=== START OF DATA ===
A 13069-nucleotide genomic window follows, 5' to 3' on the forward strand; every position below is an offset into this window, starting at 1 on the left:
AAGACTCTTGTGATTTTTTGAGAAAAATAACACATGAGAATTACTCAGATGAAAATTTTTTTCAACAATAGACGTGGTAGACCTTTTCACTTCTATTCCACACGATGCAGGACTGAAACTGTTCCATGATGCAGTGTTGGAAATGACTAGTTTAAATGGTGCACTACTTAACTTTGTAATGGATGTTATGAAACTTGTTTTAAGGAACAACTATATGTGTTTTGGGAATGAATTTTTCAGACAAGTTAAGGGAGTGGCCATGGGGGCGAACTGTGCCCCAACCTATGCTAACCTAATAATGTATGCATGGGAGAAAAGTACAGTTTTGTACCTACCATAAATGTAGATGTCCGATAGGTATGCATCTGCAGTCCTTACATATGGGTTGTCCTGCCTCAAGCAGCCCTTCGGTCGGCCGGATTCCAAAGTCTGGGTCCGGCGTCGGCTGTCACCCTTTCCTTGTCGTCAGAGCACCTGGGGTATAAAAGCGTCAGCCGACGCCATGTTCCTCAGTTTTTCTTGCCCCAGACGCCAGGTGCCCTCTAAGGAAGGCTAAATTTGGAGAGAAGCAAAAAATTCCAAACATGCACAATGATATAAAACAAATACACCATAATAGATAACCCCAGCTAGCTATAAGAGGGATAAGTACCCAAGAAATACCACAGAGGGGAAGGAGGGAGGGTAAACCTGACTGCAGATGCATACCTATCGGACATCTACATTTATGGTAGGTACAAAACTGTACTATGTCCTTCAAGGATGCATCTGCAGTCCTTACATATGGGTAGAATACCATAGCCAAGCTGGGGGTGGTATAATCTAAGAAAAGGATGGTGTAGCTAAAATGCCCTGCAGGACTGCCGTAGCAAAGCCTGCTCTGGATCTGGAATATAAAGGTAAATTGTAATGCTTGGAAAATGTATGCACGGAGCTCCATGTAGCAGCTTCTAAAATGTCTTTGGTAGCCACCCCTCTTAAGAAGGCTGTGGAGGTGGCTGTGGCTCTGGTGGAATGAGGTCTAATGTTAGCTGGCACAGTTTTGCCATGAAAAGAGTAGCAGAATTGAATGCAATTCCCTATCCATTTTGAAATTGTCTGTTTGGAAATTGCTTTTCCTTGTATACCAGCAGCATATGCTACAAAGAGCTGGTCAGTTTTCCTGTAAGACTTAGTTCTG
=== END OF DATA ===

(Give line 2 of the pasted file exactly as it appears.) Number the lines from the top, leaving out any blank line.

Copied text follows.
AAGACTCTTGTGATTTTTTGAGAAAAATAACACATGAGAATTACTCAGATGAAAATTTTTTTCAACAATAGACGTGGTAGACCTTTTCACTTCTATTCCACACGATGCAGGACTGAAACTGTTCCATGATGCAGTGTTGGAAATGACTAGTTTAAATGGTGCACTACTTAACTTTGTAATGGATGTTATGAAACTTGTTTTAAGGAACAACTATATGTGTTTTGGGAATGAATTTTTCAGACAAGTTAAGGGAGTGGCCATGGGGGCGAACTGTGCCCCAACCTATGCTAACCTAATAATGTATGCATGGGAGAAAAGTACAGTTTTGTACCTACCATAAATGTAGATGTCCGATAGGTATGCATCTGCAGTCCTTACATATGGGTTGTCCTGCCTCAAGCAGCCCTTCGGTCGGCCGGATTCCAAAGTCTGGGTCCGGCGTCGGCTGTCACCCTTTCCTTGTCGTCAGAGCACCTGGGGTATAAAAGCGTCAGCCGACGCCATGTTCCTCAGTTTTTCTTGCCCCAGACGCCAGGTGCCCTCTAAGGAAGGCTAAATTTGGAGAGAAGCAAAAAATTCCAAACATGCACAATGATATAAAACAAATACACCATAATAGATAACCCCAGCTAGCTATAAGAGGGATAAGTACCCAAGAAATACCACAGAGGGGAAGGAGGGAGGGTAAACCTGACTGCAGATGCATACCTATCGGACATCTACATTTATGGTAGGTACAAAACTGTACTATGTCCTTCAAGGATGCATCTGCAGTCCTTACATATGGGTAGAATACCATAGCCAAGCTGGGGGTGGTATAATCTAAGAAAAGGATGGTGTAGCTAAAATGCCCTGCAGGACTGCCGTAGCAAAGCCTGCTCTGGATCTGGAATATAAAGGTAAATTGTAATGCTTGGAAAATGTATGCACGGAGCTCCATGTAGCAGCTTCTAAAATGTCTTTGGTAGCCACCCCTCTTAAGAAGGCTGTGGAGGTGGCTGTGGCTCTGGTGGAATGAGGTCTAATGTTAGCTGGCACAGTTTTGCCATGAAAAGAGTAGCAGAATTGAATGCAATTCCCTATCCATTTTGAAATTGTCTGTTTGGAAATTGCTTTTCCTTGTATACCAGCAGCATATGCTACAAAGAGCTGGTCAGTTTTCCTGTAAGACTTAGTTCTG